Should Hospitals Test Pregnant Women for Drug Use Without Their Consent?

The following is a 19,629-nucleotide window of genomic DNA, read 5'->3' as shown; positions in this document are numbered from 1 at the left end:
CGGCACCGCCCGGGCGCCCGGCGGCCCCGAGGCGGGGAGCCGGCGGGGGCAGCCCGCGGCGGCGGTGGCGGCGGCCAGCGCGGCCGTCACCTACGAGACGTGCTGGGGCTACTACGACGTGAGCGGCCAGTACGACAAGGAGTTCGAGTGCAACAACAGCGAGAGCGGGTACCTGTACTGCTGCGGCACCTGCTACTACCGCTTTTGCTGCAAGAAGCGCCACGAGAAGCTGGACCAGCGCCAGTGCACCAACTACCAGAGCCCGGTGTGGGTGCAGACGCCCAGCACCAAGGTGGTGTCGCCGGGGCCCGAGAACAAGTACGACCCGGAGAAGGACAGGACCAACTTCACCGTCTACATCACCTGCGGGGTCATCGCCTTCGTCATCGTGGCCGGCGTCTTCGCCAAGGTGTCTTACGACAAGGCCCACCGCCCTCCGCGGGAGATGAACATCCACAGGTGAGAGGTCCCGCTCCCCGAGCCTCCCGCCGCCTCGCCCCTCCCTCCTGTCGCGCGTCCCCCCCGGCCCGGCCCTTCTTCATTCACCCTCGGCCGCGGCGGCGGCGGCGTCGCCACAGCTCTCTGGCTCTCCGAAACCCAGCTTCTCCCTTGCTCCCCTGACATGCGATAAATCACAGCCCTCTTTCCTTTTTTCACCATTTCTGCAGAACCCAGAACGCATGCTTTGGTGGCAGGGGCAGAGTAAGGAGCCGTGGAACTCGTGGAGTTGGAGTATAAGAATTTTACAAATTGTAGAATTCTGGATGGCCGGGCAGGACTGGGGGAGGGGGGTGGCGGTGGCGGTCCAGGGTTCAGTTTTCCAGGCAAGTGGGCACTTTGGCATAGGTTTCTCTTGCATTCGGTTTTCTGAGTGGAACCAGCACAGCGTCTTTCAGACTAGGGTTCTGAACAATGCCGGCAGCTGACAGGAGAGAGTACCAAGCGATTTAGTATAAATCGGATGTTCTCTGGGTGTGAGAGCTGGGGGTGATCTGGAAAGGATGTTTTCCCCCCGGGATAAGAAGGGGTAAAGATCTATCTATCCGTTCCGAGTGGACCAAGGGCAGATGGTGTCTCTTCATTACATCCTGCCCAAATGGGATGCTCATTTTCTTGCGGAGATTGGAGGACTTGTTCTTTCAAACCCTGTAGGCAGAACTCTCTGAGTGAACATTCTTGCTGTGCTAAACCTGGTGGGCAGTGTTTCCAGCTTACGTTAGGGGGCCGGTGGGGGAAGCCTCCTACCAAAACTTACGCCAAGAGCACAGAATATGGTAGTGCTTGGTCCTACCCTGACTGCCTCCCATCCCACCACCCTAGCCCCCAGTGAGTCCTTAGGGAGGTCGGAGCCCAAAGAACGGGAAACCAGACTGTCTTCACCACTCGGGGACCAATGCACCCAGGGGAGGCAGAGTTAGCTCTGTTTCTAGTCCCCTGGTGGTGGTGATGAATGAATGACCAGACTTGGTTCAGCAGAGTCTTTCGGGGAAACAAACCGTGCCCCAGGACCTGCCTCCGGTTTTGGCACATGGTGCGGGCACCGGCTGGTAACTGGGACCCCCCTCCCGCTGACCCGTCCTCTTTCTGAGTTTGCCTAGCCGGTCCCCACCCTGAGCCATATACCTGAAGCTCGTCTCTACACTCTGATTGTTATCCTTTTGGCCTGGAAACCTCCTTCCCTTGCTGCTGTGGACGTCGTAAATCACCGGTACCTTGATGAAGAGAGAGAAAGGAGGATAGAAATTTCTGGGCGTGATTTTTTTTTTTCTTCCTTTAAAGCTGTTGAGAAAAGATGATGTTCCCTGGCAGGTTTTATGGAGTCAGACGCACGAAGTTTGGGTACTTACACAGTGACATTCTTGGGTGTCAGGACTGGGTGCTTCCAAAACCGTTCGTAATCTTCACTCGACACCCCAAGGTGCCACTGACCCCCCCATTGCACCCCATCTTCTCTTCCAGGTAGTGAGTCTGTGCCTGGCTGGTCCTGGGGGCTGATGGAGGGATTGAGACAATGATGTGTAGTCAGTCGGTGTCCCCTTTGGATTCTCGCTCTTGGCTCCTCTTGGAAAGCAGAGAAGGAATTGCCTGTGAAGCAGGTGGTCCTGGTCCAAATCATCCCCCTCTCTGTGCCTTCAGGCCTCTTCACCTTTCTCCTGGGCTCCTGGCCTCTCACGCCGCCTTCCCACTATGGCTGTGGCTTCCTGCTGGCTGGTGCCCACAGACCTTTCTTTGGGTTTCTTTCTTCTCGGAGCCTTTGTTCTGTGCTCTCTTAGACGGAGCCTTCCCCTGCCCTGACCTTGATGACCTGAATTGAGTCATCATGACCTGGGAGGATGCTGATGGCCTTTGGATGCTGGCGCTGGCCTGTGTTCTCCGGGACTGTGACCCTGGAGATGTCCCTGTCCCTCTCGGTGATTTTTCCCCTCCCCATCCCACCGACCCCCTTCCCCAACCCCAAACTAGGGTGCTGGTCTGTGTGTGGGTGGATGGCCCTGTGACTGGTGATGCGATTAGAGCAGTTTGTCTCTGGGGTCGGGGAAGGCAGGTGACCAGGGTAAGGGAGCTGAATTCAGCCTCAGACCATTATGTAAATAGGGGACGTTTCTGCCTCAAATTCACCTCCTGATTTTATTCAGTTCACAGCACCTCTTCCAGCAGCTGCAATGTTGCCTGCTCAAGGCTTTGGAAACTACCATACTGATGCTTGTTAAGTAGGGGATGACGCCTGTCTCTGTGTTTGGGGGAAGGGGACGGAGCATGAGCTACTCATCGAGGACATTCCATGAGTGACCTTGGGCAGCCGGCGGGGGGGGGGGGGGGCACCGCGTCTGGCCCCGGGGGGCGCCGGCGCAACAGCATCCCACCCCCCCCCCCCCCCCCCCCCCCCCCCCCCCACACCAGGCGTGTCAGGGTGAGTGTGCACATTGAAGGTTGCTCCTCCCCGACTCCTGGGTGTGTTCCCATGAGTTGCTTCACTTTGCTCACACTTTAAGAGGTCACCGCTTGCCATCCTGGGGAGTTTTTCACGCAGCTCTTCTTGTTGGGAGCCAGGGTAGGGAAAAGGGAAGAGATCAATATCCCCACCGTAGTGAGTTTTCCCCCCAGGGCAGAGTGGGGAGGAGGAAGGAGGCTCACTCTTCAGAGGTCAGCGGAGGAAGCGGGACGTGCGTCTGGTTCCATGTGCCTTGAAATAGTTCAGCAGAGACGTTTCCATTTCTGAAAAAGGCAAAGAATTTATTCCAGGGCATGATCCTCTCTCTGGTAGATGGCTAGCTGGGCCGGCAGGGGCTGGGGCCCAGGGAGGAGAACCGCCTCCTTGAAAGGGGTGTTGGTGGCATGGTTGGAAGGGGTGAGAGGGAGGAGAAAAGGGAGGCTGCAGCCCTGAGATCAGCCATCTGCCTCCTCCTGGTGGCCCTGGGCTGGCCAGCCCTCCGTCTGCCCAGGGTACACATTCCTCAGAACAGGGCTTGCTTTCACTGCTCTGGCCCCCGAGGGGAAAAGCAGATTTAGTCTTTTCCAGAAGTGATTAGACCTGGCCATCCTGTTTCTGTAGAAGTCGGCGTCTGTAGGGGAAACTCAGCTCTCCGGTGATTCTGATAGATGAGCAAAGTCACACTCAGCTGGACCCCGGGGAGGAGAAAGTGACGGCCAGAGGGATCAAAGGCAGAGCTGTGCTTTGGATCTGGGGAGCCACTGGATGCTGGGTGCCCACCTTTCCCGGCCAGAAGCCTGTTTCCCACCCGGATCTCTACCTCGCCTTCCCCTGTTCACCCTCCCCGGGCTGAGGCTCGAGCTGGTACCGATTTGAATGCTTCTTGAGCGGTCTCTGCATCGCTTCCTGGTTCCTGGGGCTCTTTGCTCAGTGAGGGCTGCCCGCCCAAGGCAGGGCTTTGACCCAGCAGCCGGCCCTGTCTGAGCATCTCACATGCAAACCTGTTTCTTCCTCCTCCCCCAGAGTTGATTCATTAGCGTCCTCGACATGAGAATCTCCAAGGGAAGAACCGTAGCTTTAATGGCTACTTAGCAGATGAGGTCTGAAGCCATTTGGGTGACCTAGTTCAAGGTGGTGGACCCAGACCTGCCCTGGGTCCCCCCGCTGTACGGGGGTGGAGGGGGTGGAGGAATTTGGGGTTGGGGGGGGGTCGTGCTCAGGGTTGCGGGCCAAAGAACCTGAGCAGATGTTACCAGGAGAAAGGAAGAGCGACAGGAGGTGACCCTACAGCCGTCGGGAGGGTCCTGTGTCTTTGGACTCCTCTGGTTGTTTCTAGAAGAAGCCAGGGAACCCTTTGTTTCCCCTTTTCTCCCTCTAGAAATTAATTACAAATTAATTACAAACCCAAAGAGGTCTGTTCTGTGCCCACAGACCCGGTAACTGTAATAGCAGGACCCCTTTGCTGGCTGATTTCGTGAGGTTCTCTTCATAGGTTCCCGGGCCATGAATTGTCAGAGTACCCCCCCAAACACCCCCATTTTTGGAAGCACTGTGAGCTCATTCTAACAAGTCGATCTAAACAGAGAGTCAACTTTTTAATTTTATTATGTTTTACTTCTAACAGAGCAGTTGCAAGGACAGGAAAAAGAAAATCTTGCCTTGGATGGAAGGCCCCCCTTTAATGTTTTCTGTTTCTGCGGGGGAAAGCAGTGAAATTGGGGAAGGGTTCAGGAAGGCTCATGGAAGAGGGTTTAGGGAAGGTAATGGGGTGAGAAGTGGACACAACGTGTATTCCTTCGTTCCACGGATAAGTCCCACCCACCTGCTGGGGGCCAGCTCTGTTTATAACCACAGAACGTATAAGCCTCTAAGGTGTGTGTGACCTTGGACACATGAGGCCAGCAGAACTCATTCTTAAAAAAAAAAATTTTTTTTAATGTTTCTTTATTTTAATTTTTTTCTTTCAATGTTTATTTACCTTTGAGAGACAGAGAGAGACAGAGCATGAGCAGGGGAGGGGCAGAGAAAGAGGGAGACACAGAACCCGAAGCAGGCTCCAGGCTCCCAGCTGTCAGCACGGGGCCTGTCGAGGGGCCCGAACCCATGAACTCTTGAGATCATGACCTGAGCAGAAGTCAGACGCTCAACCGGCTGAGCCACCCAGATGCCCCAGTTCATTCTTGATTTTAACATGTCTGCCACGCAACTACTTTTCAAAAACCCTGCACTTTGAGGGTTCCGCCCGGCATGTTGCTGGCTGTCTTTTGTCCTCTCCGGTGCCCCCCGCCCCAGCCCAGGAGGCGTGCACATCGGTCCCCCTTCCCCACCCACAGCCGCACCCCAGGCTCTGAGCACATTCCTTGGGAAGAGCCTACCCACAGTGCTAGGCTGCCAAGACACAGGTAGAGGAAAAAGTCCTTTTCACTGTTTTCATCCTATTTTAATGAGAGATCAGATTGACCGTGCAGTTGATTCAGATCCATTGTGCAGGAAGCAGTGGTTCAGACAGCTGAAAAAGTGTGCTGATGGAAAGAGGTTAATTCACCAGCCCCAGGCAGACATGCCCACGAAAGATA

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Should hospitals test pregnant women for drug use without their consent? Hospitals, during their normal course of treatment should test pregnant women for drugs of any type, whether legal or not. Of course, the patient should be informed of such testing, but consent should not be required. Findings of illegal drugs should be used to educate and treat the mother for an addiction rather than informing law enforcement of such an activity. Hospitals are in the business of treating people’s ailments and promoting health. Reporting of illegal drug use should be left to law enforcement. An exception to the rule is if the illegal activity is personally witnessed by hospital staff. In cases of pregnancy, the hospital’s duty and obligation is to both the mother and unborn child. In a best case scenario, both mother and child are in excellent health and the mother is abstaining from any harmful substances, regardless of its legality. In cases that are less than best, the mother is placing her child at great risk. The ultimate risk is obviously death of the unborn child prior to term. Infants that have an exposure to drugs suffer from many ailments, some of which are permanent. Such ailments include seizures, tremors, excessive sweating, low birth weight, retardation, bone and skeletal defects, infections, missing or deformed limbs and social disorders to list a few. The hospital’s moral obligation is immediately to the mother and child but must also weigh the possible weight that society must bear when a child of a chemically dependent mother is born. Specifically here, of an illegally chemically dependent mother. Typically, drug users have limited education, possess limited working skills and are frequently unemployed. These factors can put a strain on government in providing services to sustain them, i.e. welfare and public medical benefits. Additionally, the child would also be a burden because government will likely provide services to sustain them and...
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